This report explains:
“Key civilian leaders under President Barack Obama have put a focus on political reconciliation, arguing that many rank-and-file Taliban are simply seeking a livelihood and can be co-opted.”
The purpose of jihad in all its forms is to impose Islamic law. The refusal to acknowledge that reality leaves officials desperately chasing rabbits known as “underlying causes,” in the blind but adamant faith that there must — must — be something driving Islamic jihad other than, well, Islam.
But what do the Taliban and al-Qaeda have in common? They are jihadist groups dedicated to the imposition of Islamic law, and the brutal treatment of any person or nation (or ancient Buddhist statue) that stands in the way. One has a global reach; one is a regional operation. But the goal is the same.
Now… how does one hope to “split” that? The hope is that the Taliban fighters are largely insincere about this agenda and just want a paycheck. As the military saying goes, “hope is not a method.” In any event, it is not a good method, and even less so when “hope” translates into throwing good money after bad in fruitless attempts to buy loyalty from a fighter who knows, as Muhammad said, that “War is deceit.”
“Clinton: Split Taliban from Al-Qaeda,” from Agence France-Presse, February 18 (thanks to JCB):
NEW YORK (AFP) – US Secretary of State Hillary Clinton voiced hope Friday that military efforts would split the Taliban from Al-Qaeda, laying the groundwork for a political solution in Afghanistan.
In a speech at the Asia Society in New York, Clinton reaffirmed US plans to start reducing troops in July and complete the drawdown by the end of 2014 as Afghans take charge of their war-torn country.
Clinton said the surge in US-led troops over the past year was part of a strategy to “split the weakened Taliban off from Al-Qaeda and reconcile those who will renounce violence and accept the Afghan constitution.”
The top US diplomat said that the Taliban faced a similar choice as in 2001, when the United States toppled the hardline Islamic regime for hosting Al-Qaeda leaders who planned the September 11 attacks on New York and Washington.
“Today, the escalating pressure of our military campaign is sharpening a similar decision for the Taliban: break ties with Al-Qaeda, renounce violence and abide by the Afghan constitution and you can rejoin Afghan society.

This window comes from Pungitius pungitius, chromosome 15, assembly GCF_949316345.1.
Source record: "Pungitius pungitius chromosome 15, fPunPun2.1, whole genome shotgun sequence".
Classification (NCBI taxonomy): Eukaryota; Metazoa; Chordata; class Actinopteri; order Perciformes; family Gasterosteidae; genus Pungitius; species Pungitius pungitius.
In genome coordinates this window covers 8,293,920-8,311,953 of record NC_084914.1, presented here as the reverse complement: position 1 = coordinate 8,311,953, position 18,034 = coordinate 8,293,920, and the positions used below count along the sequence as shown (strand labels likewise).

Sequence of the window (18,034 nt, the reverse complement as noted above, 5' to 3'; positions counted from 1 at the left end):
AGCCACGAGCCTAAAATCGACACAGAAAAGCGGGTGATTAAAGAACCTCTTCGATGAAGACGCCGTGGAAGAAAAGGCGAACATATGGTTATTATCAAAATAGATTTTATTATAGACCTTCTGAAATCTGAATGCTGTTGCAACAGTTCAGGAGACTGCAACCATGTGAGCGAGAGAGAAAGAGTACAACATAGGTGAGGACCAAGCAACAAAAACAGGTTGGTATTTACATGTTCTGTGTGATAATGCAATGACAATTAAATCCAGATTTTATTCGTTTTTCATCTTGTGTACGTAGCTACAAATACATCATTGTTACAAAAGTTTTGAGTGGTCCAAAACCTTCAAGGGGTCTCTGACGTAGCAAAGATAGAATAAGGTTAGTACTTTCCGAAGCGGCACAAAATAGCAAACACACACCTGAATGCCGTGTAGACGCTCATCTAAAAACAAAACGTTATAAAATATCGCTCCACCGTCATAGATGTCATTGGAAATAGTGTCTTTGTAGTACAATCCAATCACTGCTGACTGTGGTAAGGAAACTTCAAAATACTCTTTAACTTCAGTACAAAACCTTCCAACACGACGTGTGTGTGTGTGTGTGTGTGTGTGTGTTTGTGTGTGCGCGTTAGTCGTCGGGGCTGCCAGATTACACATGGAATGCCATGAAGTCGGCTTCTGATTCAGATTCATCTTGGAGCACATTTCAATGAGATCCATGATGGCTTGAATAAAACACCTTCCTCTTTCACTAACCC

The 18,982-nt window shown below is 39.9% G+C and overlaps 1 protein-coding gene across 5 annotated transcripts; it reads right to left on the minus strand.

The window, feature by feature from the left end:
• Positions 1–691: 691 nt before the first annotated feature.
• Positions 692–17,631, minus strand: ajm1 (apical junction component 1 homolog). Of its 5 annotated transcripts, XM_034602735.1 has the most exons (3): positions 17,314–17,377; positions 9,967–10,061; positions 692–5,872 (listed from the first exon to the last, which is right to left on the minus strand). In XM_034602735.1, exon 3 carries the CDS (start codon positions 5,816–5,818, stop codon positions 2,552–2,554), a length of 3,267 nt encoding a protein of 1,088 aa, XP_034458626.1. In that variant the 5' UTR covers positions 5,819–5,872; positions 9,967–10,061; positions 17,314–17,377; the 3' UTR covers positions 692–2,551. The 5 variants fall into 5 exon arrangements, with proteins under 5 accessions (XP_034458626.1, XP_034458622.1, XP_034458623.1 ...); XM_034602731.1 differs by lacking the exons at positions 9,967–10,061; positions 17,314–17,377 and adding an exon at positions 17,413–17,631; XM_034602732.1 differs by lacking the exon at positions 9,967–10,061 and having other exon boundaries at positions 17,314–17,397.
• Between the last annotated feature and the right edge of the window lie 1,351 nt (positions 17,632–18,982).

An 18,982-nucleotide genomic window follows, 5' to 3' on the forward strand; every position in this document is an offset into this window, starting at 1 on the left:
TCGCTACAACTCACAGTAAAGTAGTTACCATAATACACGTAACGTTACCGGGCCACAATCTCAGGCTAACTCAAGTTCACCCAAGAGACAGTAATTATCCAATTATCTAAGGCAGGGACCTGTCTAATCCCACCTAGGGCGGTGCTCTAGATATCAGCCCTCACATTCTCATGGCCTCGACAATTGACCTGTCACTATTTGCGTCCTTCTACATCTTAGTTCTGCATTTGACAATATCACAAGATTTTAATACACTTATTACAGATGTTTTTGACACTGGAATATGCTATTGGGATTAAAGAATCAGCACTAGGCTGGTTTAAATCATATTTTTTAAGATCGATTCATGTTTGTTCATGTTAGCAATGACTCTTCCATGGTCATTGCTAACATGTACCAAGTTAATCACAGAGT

After all, the Afghan constitution has paved the way for a government that often differs from the Taliban in little more than name and the pretense of friendship with the West. Just ask Musa Sayed. Or the women for whom a Shi’ite family law legalized marital rape.
“Refuse and you will continue to face the consequences of being tied to Al-Qaeda as an enemy of the international community,” Clinton said.
“They cannot wait us out. They cannot defeat us. And they cannot escape this choice.”
The relationship between Al-Qaeda and the Taliban has long been a source of contention within US policy circles.
After the September 11 attacks, president George W. Bush’s administration described the two groups as virtually indistinguishable. US troops, now led by General David Petraeus, have focused on taking the fight to the Taliban.
But key civilian leaders under President Barack Obama have put a focus on political reconciliation, arguing that many rank-and-file Taliban are simply seeking a livelihood and can be co-opted.
“I know there are some on Capitol Hill and elsewhere who question whether we need anything more than guns, bombs and troops to achieve our goals in Afghanistan,” Clinton said.
“As our commanders on the ground will be the first to say, that is a short-sighted and ultimately self-defeating view. We will never kill enough insurgents to end this war outright,” Clinton said.
Petraeus, who has sought time for the military strategy, is widely expected to step down in the medium-term, although the Pentagon denied a British newspaper report that he has decided to leave this year….